From NBA Academy to Sweet 16, Santiago Vescovi thankful for opportunity with Vols
On the verge of playing in the Sweet 16 for the first time, Santiago Vescovi can’t help but think about his journey from Uruguay to the University of Tennessee.
Vescovi, who was born in Montevideo, began attending the NBA Academy Latin America in Mexico City at 16 years old. He then moved to the NBA Global Academy in 2019 and began to put his name on the basketball map there in Canberra, Australia.
Then 17, Vescovi led the NBA Global Academy to the championship in the NBA Academy Games in July 2019. He was also a standout in the G League International Challenge with Uruguay Elite a few months later as one of the youngest players in the event.
He was considered a three-star prospect by 247Sports and eventually fielded scholarship offers from several Division I programs, including Butler, Miami (Fla.), Rutgers and Tennessee.
He eventually committed to the Volunteers in November 2019.
Vescovi led all players in scoring in the G League International Challenge, averaging 12.5 points, 4.3 rebounds, three assists and 1.5 steals. (Photo via NBA Academy)
Now a senior, Vescovi is a key reason why the Vols are in the Sweet 16.
He was named to the All-SEC first team after averaging 12.7 points, 4.6 rebounds, 3.1 assists and 1.8 steals on 37.1% shooting from 3-point range. He finished third in the SEC in 3-pointers (88) and third in 3-point percentage.
Vols coach Rick Barnes commended Vescovi for his overall ability.
He is a very versatile player. He impacts winning without ever scoring a basket. … I’ve said before: I don’t know of anybody who has been guarded any harder than he has been guarded all year long. People literally won’t leave him. He is a very smart player.
What he has done as much as anything is the way he has impacted the game on the defensive end. He went from a guy early in his career that people literally went after every game to where now he has been on the All-Defensive Team because he understands the game and understands how to impact winning.
Vescovi produced 14 points, five rebounds and five assists to go along with four 3s on Saturday in a 65-52 win over 5-seed Duke in the East Regional. He now has the fourth-most 3-pointers in program history in the NCAA Tournament (15).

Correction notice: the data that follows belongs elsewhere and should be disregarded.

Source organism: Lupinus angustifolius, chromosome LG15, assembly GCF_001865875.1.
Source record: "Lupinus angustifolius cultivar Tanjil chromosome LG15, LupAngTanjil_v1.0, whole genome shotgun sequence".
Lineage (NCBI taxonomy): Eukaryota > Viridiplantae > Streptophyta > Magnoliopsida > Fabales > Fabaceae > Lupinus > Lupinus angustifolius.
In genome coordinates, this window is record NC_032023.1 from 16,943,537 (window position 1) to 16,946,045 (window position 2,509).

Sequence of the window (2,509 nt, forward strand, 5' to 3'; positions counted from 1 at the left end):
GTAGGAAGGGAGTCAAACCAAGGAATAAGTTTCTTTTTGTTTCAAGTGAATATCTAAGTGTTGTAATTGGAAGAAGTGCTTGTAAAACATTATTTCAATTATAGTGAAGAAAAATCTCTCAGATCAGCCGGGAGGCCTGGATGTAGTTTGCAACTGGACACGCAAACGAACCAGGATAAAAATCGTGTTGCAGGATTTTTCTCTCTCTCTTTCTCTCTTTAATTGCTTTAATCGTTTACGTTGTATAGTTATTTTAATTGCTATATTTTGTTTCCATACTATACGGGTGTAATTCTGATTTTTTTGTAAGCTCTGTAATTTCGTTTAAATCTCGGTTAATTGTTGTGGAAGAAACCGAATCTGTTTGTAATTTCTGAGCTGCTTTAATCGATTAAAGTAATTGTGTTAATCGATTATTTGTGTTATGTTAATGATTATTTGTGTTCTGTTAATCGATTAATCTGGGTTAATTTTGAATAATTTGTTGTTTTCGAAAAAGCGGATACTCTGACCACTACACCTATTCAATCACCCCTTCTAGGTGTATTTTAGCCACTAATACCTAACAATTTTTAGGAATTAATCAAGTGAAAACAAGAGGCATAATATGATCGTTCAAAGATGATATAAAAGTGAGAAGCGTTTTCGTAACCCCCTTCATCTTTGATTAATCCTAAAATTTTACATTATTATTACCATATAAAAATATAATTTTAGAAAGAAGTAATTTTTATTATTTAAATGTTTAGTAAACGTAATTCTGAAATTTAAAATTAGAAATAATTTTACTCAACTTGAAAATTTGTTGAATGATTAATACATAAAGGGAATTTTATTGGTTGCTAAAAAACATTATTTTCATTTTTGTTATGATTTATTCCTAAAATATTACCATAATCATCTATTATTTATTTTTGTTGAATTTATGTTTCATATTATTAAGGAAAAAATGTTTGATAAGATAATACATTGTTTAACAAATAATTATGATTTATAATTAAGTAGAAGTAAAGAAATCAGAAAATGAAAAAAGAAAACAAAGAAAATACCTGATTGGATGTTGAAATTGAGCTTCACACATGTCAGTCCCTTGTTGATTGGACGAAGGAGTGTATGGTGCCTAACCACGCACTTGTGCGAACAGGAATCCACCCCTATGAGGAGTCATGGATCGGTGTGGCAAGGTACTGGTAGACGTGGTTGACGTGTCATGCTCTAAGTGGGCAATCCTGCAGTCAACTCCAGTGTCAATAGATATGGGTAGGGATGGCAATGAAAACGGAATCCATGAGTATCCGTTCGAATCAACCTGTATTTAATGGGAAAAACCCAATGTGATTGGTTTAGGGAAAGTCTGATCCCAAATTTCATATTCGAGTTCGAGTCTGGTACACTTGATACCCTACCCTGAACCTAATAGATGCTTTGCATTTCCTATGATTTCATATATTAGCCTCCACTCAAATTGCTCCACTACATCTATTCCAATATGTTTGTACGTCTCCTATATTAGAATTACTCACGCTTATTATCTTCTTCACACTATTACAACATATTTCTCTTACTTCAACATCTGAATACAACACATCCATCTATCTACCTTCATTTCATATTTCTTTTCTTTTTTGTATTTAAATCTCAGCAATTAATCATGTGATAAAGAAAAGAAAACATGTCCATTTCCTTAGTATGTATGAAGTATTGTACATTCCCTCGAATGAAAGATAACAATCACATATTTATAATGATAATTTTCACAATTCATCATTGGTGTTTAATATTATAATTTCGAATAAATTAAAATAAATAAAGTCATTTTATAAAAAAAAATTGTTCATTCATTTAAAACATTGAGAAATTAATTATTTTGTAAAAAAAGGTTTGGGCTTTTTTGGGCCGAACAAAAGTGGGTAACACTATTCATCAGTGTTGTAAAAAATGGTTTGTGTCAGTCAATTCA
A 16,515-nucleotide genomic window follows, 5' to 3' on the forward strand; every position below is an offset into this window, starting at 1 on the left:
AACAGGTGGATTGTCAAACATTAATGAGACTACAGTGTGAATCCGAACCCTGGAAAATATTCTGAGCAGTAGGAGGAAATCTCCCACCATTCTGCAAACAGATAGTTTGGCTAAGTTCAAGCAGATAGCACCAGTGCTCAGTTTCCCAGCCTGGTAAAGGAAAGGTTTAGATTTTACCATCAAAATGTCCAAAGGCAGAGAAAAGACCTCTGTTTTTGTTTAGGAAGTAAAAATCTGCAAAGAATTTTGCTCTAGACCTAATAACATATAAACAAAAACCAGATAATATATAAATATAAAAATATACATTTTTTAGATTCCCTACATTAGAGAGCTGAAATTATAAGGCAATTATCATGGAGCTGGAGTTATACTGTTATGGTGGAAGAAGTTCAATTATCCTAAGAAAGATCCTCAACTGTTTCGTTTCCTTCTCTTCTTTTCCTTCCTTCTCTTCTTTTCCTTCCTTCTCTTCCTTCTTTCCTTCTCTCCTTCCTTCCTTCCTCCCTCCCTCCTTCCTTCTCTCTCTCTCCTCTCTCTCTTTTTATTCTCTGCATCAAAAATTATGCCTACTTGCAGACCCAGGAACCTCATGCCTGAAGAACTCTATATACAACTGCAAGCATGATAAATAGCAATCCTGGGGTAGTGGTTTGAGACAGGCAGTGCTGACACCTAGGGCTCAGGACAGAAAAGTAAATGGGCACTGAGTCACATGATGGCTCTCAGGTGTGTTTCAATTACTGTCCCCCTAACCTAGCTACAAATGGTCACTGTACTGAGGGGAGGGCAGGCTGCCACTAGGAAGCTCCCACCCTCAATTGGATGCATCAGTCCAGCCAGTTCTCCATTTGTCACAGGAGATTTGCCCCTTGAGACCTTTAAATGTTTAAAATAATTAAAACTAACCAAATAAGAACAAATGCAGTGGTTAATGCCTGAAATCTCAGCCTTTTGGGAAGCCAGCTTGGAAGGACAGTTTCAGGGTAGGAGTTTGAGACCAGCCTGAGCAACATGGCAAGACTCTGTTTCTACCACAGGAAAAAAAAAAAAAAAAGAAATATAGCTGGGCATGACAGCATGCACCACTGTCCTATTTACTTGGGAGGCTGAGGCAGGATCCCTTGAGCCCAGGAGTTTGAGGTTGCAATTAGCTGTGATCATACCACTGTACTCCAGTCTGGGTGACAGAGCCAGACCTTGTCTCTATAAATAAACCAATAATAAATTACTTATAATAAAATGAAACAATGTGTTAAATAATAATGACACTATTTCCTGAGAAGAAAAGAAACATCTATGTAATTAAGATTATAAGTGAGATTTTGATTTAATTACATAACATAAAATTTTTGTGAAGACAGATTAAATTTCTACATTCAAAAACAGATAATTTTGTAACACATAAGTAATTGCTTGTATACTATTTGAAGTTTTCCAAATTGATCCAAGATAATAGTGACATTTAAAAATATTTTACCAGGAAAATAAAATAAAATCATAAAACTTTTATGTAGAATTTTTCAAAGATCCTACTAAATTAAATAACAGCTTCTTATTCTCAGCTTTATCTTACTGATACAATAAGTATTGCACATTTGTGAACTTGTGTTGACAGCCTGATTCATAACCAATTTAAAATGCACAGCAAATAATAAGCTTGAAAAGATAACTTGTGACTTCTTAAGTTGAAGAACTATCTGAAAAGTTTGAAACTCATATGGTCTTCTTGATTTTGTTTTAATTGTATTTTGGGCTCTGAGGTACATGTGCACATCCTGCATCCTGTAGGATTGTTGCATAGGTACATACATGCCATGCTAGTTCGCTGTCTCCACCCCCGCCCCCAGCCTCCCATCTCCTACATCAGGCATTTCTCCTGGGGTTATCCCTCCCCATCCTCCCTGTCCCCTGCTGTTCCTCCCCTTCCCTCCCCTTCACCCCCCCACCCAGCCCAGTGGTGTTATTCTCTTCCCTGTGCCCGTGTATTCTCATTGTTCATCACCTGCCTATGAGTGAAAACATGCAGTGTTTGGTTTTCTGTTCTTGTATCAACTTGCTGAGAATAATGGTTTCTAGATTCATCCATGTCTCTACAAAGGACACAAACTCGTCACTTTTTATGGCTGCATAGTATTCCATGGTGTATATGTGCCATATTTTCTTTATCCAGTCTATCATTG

He reflected on his journey following the victory.
First of all, I’ve got to say I’m definitely thankful to both the NBA Academy and the University of Tennessee for giving me the chance (being) here from South America. Basketball is big but not that big down there and having the chance that they gave me definitely — learning the language to where I’m at right now — has been a massive change.
The contest was a bit of a full-circle moment, too.
Vescovi had the opportunity to face Duke freshman Tyrese Proctor, who attended the NBA Global Academy in Australia. The two overlapped there for about half of a year when Proctor first arrived and they even spent time as roommates.
Proctor liked the chance to face Vescovi.
(It was) pretty cool. Lived with him for a while when he came over to the Academy, and it was just good matching up with him again back on a big stage.
The NBA Academy, which was started in 2016, is a year-round basketball development program that provides the top high school-age prospects from outside the United States with the necessary tools to unlock their skills in a variety of ways.
Vescovi and Proctor were among the 20 alumni of the NBA Academy that have appeared in the men’s NCAA Tournament this year from 15 countries. The program has helped 52 men and 42 women commit to or attend Division I schools in the U.S.
Vescovi is happy to see the program help so many players.
“Being able to see all those guys coming back and playing against each other at the high level here, I think it’s great,” Vescovi said. “I think it’s just amazing how the NBA Academy and Tennessee or Duke give the opportunity to kids that have a dream, that want to work hard every single day and bring whatever they can to the team.”
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